Newcomer/Chicago native Philip Martin has already worked with some of Hollywood's most renowned actors.
On March 24, Chicago native Philip Martin graced the silver screen in the HBO film Phil Spector, alongside acting heavyweights Al Pacino, Helen Mirren, and Jeffrey Tambor. He played James Lee, a member of the defense team in the loosely-based-on-reality murder trial of music producer Spector—a part that was written just for Martin by award-winning screenwriter David Mamet. Although the up-and-comer is based in Los Angeles now, he credits his childhood in Chicago for pushing him to follow his dream of becoming an actor.
What was it like to see the film premiere? PHILIP MARTIN: I had seen it about three times already, but to see it with people—to get the love and support from my friends and family while we watched it—was great. It feels surreal to see something you’ve worked on and cared about, and know [that now] the world will get a chance to see it.
Not to mention the cast you worked with—and on your first project. What was it like to work alongside Pacino, Mirren, and Tambor? PM: It’s a dream come true. Growing up and seeing Pacino’s work—The Godfather, Serpico, Scent of a Woman—first and foremost, a dream come true. I’m someone who likes to continually learn, and they all taught me something different about the craft, about being a professional on and off set. Working with these high-caliber people really brings your A-game out; you prepare like you’re going into the Super Bowl.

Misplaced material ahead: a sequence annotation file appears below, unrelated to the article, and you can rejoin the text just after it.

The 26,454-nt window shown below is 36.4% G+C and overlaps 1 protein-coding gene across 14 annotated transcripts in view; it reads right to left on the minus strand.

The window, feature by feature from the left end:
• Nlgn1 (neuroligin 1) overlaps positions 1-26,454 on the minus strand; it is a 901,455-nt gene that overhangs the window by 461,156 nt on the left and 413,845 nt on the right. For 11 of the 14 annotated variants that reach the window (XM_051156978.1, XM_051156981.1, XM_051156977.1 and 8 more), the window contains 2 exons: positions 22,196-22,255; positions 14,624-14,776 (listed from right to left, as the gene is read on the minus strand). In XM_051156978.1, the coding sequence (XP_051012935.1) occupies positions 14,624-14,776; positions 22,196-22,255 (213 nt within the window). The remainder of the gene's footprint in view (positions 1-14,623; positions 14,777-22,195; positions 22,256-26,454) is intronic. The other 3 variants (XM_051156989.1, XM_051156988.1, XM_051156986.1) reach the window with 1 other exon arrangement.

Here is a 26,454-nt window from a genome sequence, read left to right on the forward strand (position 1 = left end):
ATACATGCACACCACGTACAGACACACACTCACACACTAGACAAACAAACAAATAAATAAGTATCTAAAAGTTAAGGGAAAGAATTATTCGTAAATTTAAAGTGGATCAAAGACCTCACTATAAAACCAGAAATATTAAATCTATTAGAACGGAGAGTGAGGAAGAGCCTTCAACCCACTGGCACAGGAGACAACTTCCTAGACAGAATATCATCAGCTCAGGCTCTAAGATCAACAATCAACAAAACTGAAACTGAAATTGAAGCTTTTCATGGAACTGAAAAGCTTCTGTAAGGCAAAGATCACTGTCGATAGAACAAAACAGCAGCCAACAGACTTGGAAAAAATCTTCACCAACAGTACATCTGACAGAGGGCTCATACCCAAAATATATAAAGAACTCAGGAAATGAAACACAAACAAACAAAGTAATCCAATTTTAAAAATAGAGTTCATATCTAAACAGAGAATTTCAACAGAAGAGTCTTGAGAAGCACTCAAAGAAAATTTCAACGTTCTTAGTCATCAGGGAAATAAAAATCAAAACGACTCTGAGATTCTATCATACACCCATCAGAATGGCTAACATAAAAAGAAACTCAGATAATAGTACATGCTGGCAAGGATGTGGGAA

Speaking of that—how did you prepare for the role? PM: I shadowed my friend Irwin Fienberg, who is a litigator in Brentwood, California, and his partner, a pro bono defense attorney. What I learned from Irwin is how much time [lawyers] spend in discovery—99% [of a case] is paperwork, research. I learned what really drives a human being to get up every day, and really get behind his clients, how to maintain that passion and that drive to keep going. I realized the process of being an actor was similar: the research, the script analysis, and devoting yourself to the character.
What are you working on now? PM: I’m working on the next opportunity, I would love to go back to theater, in New York or Chicago—I’d love to do something with Steppenwolf. That connectivity with the audience is something I really want right now; to bring my heart and soul to an audience day in and day out would be a pleasure.
You lived in Chicago until you were 12 years old. How did your time here influence your career? PM: I grew up in the heyday of Michael Jordan and the [Chicago] Bulls. Growing up there during that time, and seeing that kind of high-caliber work on the basketball court, inspired me. No matter my track—whether it was sports, or acting, or even finance like my father—I could really achieve my dreams and bring that spiritual energy to [my] work. Michael Jordan was my first hero.